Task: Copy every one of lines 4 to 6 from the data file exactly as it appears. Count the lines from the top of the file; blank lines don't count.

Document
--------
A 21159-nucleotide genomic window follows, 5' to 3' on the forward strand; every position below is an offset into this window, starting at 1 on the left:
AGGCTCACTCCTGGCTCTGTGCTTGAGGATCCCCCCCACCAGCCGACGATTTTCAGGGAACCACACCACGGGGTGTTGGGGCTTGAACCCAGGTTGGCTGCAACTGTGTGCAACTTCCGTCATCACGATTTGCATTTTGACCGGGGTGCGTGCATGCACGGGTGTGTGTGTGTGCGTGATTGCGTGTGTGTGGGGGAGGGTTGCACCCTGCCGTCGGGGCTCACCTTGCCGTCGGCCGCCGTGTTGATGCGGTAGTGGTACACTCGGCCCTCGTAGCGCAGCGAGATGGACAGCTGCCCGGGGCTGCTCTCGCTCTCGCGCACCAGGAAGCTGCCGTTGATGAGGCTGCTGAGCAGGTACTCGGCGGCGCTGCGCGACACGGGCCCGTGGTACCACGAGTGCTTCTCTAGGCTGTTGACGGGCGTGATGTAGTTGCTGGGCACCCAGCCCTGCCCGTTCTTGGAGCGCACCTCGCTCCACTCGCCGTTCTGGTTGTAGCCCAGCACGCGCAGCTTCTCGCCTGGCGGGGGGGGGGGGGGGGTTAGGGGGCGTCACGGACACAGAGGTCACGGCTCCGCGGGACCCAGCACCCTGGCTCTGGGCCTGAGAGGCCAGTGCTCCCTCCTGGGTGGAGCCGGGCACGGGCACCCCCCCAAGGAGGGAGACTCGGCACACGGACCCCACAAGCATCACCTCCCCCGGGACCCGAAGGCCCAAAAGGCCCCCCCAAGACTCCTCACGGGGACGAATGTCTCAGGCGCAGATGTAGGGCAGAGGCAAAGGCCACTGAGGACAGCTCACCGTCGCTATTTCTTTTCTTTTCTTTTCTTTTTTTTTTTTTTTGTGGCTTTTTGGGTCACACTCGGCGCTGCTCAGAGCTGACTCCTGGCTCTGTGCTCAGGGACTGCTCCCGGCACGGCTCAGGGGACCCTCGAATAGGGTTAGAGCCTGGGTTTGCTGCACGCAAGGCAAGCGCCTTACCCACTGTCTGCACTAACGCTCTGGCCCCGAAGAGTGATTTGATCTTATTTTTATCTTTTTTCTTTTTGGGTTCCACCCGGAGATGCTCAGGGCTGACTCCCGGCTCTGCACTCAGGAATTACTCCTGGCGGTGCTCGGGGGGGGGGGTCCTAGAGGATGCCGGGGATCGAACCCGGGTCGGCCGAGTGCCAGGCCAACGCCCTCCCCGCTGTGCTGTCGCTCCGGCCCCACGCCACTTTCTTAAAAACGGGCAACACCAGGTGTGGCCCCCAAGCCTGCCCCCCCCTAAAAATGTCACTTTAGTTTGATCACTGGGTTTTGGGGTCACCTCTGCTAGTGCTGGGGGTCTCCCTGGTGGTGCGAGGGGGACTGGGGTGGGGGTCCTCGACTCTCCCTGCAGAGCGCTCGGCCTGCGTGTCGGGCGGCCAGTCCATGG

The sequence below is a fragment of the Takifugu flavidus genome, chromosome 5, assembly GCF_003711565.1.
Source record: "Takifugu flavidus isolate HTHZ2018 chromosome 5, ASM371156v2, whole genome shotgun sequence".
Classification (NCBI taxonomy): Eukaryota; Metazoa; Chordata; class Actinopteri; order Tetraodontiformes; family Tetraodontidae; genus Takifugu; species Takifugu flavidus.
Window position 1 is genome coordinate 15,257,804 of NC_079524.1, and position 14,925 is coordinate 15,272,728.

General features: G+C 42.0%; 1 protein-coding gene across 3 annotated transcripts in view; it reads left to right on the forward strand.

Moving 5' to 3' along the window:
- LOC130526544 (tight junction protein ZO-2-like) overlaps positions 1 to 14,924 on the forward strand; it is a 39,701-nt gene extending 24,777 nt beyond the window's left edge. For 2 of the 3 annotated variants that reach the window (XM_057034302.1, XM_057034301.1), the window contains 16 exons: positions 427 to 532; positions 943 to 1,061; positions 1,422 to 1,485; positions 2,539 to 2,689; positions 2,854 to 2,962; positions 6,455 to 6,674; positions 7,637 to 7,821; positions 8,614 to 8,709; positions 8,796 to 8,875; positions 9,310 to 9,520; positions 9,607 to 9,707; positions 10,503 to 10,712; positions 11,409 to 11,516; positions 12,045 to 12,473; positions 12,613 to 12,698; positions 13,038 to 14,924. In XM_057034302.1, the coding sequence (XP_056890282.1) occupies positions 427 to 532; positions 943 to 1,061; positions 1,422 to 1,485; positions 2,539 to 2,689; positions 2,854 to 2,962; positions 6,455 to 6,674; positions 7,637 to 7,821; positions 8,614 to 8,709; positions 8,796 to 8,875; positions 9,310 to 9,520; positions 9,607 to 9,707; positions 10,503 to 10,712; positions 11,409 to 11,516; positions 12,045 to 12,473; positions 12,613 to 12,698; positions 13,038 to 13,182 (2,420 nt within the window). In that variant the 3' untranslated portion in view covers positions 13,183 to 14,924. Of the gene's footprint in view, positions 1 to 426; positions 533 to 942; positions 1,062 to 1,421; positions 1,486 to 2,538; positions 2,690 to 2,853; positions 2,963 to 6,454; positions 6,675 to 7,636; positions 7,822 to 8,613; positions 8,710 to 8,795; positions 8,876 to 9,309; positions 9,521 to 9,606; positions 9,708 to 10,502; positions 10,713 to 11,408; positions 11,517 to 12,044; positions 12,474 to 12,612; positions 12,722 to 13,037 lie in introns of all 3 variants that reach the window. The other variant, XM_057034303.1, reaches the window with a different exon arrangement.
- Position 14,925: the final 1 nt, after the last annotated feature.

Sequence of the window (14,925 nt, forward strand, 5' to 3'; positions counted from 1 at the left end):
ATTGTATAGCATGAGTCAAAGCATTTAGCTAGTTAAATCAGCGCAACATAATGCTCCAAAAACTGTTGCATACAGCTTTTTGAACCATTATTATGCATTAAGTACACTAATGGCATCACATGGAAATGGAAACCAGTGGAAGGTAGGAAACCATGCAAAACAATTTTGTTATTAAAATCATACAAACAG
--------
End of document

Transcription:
Source record: "Takifugu flavidus isolate HTHZ2018 chromosome 5, ASM371156v2, whole genome shotgun sequence".
Classification (NCBI taxonomy): Eukaryota; Metazoa; Chordata; class Actinopteri; order Tetraodontiformes; family Tetraodontidae; genus Takifugu; species Takifugu flavidus.
Window position 1 is genome coordinate 15,257,804 of NC_079524.1, and position 14,925 is coordinate 15,272,728.